Updated 5 June 2020
Imagine you’re at the airport and you meet that guy from the company you really want to do business with. You have until you get to the end of the check-in queue to explain to him why he should work with your company.
There are many things you want to tell him but before you know it, you’ve run out of time and your chance has gone.
This is exactly the kind of time when you need an elevator pitch.
The idea of an elevator pitch is to quickly explain what you and your company do, and what makes it appealing, in no more than the time it takes to take an elevator ride.
Some believe an elevator pitch, also known as an elevator speech, should be no more than two minutes. Ideally, though, you want it to be between 30 seconds and one minute, because that’s generally how long you’ve got to grab someone’s attention before they lose focus.
Of course, elevator pitches aren’t really for elevators. The ideal one is something that is ready to use at any time. An elevator pitch can be used at job interviews, job fairs, networking events, or presenting to potential investors.
Also, do not forget your online elevator pitch. This could be a paragraph on your website or a footer at the bottom of your emails. Either way, it serves the same purpose as your main elevator pitch.
There is no one-size-fits-all formula for a great elevator pitch. However, there are a few things you should include:
It's no secret that the best business ideas are based on solving problems that people experience. From cars to coffee machines, all the best business ideas focus on a real problem that customers face by providing a product or service that is needed.
Hopefully, you will already know what this key selling point is for your business – but if you don’t, now is the time to figure it out.
When you develop your elevator pitch, you should set out the problem before the solution. For example, don’t talk about your new range of quick-dry swimming costumes, without first talking about how annoying it is to have to cart around damp kit all day after your morning dip in the pool.
A certain well-known radio station has a life-size cardboard cut-out of a 45-year-old woman carrying a shopping bag opposite the presenter’s microphone in their studio. Why have they chosen this somewhat bizarre means of decoration?
It’s to remind the presenters who they’re speaking to.
Think about who you are pitching your business to and make sure you understand the needs of this audience. If you are pitching to customers, this will help them engage with what you are saying.
When pitching to investors, make sure your elevator pitch mentions the specific market segment that your product is aimed at, the potential size of this market and their spending habits.
It is very rare for a business to have no competition. It’s important to remember, though, that your competition may not be what you think it is.
One online video-streaming company has said that they see their main competition not as other websites, TV companies or even movie theatres, but as sleep. They realised that they needed to make it easier for people to watch “just one more episode” before heading off to bed.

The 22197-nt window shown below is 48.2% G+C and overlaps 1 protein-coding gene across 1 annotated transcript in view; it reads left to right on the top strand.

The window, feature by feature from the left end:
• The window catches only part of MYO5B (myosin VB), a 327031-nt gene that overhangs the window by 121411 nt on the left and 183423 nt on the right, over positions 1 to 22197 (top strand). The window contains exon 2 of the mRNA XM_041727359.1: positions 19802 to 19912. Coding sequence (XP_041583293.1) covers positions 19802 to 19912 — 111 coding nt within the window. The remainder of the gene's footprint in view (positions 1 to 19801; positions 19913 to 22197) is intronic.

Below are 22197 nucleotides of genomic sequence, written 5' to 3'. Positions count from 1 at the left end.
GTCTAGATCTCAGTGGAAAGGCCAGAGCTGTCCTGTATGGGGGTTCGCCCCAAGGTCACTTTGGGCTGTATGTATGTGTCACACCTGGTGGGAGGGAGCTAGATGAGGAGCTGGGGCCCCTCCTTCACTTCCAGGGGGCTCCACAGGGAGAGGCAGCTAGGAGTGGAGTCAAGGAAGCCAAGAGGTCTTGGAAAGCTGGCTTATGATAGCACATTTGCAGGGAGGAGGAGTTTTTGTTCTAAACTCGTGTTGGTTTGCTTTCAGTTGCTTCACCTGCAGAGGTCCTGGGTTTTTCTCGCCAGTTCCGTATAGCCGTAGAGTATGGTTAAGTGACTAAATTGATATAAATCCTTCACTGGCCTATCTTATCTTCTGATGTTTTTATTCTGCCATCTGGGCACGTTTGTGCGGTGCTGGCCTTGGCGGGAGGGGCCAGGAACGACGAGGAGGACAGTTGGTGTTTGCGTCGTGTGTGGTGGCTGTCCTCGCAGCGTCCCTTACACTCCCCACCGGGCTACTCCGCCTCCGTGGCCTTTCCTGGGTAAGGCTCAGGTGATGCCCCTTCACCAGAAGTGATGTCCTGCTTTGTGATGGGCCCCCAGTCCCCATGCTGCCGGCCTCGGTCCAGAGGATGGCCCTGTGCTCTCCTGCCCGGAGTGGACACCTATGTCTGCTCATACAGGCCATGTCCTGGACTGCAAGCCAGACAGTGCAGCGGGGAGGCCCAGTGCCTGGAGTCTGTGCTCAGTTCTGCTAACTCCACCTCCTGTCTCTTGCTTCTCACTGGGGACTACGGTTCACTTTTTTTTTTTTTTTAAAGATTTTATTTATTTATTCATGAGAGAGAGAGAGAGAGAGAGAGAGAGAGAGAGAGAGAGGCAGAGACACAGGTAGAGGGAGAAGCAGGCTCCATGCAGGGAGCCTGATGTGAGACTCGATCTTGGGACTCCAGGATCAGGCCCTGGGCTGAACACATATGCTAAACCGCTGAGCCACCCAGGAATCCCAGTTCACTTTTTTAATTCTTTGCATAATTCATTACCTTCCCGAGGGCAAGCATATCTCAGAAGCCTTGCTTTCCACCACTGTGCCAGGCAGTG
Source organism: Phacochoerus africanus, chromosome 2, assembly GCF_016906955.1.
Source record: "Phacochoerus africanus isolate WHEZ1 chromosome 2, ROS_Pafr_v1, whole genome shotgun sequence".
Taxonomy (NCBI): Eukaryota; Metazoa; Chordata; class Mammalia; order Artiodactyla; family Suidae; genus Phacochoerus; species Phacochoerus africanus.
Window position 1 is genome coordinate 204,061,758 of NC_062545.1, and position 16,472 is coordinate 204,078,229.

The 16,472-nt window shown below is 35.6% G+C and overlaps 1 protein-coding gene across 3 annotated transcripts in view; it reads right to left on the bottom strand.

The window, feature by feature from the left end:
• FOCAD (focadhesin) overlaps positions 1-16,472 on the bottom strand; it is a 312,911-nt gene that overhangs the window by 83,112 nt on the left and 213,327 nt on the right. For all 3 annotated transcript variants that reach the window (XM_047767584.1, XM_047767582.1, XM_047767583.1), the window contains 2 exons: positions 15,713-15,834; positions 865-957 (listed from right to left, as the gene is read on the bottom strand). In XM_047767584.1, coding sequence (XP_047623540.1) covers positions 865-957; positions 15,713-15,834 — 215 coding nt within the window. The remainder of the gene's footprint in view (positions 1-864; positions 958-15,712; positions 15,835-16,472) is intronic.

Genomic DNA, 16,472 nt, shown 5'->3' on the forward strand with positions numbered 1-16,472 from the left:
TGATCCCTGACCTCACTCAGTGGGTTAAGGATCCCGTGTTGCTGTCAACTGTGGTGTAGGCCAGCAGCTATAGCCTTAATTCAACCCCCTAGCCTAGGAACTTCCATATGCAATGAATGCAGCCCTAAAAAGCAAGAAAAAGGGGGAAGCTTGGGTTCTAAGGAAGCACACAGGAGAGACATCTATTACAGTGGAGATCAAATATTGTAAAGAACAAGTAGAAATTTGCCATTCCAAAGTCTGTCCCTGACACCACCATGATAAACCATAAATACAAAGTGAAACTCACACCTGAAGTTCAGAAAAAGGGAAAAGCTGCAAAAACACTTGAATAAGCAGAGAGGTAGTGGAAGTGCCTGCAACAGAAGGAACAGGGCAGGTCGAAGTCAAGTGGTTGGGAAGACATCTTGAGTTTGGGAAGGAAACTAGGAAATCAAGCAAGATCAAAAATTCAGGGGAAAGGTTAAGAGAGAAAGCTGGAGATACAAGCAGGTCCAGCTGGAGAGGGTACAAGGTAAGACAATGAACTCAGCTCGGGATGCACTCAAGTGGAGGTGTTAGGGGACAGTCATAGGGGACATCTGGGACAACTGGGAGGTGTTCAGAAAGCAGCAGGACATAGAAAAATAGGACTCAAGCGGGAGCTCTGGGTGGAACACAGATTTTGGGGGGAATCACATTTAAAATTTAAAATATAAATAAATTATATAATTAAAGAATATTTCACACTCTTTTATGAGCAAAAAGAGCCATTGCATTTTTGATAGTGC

So, think innovatively: who (or what) is your competition? Are you entering a marketplace crowded by other suppliers but with a superior product? If you are, what makes yours better? Does your product replace an outdated technology, like music streaming replaced CDs?
Whatever you do, and with whomever you compete, your elevator pitch needs to make clear what it is that sets your product apart.
Potential investors are not just buying into your business idea – they are buying into you and your business. To help them do that, your elevator pitch needs to give them confidence that you can deliver on what you say.
To give the impression that you are a credible, sustainable company, include things like:
When you are considering what makes a good elevator pitch, consider the things that you definitely should not do. The golden rules are:
Following the steps outlined above to ensure that your elevator pitch contains all the vital information is a good place to start. However, knowing what to include is only the first step; you also need to practice your delivery.
Of course, these are only examples. Your elevator pitch should be tailored and personal to you. Use these examples as a starting point, perhaps selecting some ideas to incorporate into your own.
“I left university last year with a degree in computer science.
While I was there, I developed a new content management system which runs quickly, with lower overheads, and is tailored to the needs of bookshops.
It’s already being used in more than ten bookshops in the city, and now I’m building a team to roll it out nationally.”
“I’m Paul, and I run the bakery that’s been in our family for more than 50 years.
The customers we have now are the children or, in some cases, grandchildren of the people my grandad served when he first opened. They keep coming back because they know our quality is fantastic, and they can trust us.
We want to grow the business, without losing that personal touch, so we’re building an extension on the side of the shop to open a small café.”
Creating a distinctive and incisive elevator pitch is as much an art as it is a science.
Following the rules we have outlined here will give you a good chance of success, but even the best elevator pitch will fail more often than it succeeds. That's the nature of business, as every entrepreneur will discover.
You can give yourself the best chance of achieving your aims by:
All successful entrepreneurs, however, have one thing in common: determination.
You may have to use your elevator pitch fifty times to get one new client. Practicing and honing the content, style and presentation of your pitch will increase your hit rate.
There is no substitute, though, for sheer hard work, perseverance and putting in the hours.
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